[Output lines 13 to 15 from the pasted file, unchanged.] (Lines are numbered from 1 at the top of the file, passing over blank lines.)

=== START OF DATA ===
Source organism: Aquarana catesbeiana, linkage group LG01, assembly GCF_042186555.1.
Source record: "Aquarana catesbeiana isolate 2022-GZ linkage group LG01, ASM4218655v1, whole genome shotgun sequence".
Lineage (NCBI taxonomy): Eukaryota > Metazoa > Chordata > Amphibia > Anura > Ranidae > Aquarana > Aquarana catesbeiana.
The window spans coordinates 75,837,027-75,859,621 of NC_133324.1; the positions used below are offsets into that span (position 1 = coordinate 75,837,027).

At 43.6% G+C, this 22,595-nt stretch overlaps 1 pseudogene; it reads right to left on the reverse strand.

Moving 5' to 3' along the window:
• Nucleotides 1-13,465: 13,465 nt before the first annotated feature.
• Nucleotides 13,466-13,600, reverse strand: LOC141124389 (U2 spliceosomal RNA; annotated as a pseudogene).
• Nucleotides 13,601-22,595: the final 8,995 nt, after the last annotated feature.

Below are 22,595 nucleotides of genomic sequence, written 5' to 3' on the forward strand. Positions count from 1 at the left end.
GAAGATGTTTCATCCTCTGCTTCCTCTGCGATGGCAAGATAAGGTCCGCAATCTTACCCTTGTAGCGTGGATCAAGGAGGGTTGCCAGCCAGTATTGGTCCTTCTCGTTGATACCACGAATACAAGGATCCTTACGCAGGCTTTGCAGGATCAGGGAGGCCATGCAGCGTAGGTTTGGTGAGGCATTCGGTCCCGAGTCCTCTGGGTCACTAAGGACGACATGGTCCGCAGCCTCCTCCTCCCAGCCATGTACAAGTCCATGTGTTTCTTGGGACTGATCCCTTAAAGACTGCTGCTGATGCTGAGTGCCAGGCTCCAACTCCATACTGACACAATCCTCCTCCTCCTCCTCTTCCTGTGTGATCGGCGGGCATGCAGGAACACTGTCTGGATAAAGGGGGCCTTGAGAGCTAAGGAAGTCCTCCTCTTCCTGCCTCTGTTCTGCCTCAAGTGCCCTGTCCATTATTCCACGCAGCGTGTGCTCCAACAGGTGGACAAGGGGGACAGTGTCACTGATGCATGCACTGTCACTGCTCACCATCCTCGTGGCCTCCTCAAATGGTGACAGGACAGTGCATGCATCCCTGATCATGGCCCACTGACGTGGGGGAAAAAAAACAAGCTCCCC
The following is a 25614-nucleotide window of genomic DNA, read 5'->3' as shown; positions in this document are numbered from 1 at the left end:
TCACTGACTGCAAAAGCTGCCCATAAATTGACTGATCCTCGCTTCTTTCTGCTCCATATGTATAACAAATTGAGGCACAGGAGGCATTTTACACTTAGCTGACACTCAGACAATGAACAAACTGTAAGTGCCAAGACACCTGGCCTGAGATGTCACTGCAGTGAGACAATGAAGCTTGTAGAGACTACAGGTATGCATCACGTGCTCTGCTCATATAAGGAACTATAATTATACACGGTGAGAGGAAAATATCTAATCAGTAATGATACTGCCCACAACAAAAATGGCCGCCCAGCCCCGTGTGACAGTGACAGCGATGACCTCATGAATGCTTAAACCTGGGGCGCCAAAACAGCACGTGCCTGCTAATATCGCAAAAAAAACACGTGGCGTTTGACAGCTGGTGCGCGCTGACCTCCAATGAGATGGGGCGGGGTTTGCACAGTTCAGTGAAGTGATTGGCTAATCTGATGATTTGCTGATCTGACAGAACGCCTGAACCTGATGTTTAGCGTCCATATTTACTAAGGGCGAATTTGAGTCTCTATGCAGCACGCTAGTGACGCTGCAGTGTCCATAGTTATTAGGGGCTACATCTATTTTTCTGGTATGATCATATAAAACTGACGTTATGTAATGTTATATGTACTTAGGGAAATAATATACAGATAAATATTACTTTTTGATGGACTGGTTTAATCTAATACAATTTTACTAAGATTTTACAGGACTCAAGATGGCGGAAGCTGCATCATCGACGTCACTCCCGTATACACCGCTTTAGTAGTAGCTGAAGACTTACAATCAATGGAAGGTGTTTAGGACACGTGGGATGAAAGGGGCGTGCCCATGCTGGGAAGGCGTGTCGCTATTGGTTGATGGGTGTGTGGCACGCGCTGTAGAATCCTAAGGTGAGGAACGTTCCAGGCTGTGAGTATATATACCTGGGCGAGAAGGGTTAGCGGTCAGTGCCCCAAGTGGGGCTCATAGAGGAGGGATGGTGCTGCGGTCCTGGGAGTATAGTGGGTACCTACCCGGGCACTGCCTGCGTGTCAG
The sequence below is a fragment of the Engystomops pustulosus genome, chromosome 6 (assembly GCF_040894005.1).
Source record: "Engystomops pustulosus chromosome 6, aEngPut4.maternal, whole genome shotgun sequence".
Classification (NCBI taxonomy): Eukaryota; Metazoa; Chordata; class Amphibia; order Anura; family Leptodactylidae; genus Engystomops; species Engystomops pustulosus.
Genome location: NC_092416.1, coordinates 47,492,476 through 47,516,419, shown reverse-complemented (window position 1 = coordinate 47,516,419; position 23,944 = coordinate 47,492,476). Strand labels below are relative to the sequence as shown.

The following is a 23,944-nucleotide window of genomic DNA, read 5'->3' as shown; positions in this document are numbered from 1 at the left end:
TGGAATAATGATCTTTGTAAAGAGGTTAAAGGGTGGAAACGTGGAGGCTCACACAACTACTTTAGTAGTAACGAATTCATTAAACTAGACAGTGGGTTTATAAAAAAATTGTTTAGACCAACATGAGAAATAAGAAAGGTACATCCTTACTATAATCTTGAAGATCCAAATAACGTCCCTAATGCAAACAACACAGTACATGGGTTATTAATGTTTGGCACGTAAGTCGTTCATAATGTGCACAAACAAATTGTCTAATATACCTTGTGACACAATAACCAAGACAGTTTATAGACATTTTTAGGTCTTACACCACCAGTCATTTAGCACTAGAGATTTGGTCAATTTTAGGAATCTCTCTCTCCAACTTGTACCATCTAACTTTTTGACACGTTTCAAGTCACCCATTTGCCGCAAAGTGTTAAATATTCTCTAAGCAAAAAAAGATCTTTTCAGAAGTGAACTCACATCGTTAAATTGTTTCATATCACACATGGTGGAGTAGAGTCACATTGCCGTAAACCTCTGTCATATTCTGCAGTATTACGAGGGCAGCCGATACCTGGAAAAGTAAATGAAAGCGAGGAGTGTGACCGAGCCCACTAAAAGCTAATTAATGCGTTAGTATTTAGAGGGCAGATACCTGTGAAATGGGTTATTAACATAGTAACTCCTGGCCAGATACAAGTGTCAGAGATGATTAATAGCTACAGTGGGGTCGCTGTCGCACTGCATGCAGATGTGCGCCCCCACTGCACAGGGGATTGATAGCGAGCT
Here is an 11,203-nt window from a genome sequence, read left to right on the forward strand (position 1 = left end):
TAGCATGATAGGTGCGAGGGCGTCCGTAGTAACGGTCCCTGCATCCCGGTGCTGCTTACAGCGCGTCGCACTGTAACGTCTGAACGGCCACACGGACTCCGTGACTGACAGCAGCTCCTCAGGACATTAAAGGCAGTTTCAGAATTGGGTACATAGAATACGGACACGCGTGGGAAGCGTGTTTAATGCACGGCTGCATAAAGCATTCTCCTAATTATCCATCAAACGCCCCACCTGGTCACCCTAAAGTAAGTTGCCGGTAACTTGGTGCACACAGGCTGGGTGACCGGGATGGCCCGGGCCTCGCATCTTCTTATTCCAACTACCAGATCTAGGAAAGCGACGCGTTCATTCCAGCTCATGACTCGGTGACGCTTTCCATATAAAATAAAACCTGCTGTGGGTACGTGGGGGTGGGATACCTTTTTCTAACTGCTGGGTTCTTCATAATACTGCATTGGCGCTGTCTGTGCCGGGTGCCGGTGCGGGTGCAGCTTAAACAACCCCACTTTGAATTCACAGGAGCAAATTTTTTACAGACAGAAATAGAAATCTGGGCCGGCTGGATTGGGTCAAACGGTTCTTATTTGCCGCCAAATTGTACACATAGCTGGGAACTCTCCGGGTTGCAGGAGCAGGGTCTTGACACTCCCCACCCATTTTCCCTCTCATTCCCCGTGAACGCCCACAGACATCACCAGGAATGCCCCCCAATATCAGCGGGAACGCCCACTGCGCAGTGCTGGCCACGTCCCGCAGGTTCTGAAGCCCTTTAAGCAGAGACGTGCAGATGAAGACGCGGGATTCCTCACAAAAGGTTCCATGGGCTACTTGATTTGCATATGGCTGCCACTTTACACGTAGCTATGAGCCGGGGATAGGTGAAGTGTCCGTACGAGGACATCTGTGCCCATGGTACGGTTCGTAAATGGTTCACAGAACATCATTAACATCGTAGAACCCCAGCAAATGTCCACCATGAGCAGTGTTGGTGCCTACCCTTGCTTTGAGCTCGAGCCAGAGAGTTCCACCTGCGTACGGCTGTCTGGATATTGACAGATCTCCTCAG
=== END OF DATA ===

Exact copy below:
TCACTGACTGCAAAAGCTGCCCATAAATTGACTGATCCTCGCTTCTTTCTGCTCCATATGTATAACAAATTGAGGCACAGGAGGCATTTTACACTTAGCTGACACTCAGACAATGAACAAACTGTAAGTGCCAAGACACCTGGCCTGAGATGTCACTGCAGTGAGACAATGAAGCTTGTAGAGACTACAGGTATGCATCACGTGCTCTGCTCATATAAGGAACTATAATTATACACGGTGAGAGGAAAATATCTAATCAGTAATGATACTGCCCACAACAAAAATGGCCGCCCAGCCCCGTGTGACAGTGACAGCGATGACCTCATGAATGCTTAAACCTGGGGCGCCAAAACAGCACGTGCCTGCTAATATCGCAAAAAAAACACGTGGCGTTTGACAGCTGGTGCGCGCTGACCTCCAATGAGATGGGGCGGGGTTTGCACAGTTCAGTGAAGTGATTGGCTAATCTGATGATTTGCTGATCTGACAGAACGCCTGAACCTGATGTTTAGCGTCCATATTTACTAAGGGCGAATTTGAGTCTCTATGCAGCACGCTAGTGACGCTGCAGTGTCCATAGTTATTAGGGGCTACATCTATTTTTCTGGTATGATCATATAAAACTGACGTTATGTAATGTTATATGTACTTAGGGAAATAATATACAGATAAATATTACTTTTTGATGGACTGGTTTAATCTAATACAATTTTACTAAGATTTTACAGGACTCAAGATGGCGGAAGCTGCATCATCGACGTCACTCCCGTATACACCGCTTTAGTAGTAGCTGAAGACTTACAATCAATGGAAGGTGTTTAGGACACGTGGGATGAAAGGGGCGTGCCCATGCTGGGAAGGCGTGTCGCTATTGGTTGATGGGTGTGTGGCACGCGCTGTAGAATCCTAAGGTGAGGAACGTTCCAGGCTGTGAGTATATATACCTGGGCGAGAAGGGTTAGCGGTCAGTGCCCCAAGTGGGGCTCATAGAGGAGGGATGGTGCTGCGGTCCTGGGAGTATAGTGGGTACCTACCCGGGCACTGCCTGCGTGTCAG
The sequence below is a fragment of the Engystomops pustulosus genome, chromosome 6 (assembly GCF_040894005.1).
Source record: "Engystomops pustulosus chromosome 6, aEngPut4.maternal, whole genome shotgun sequence".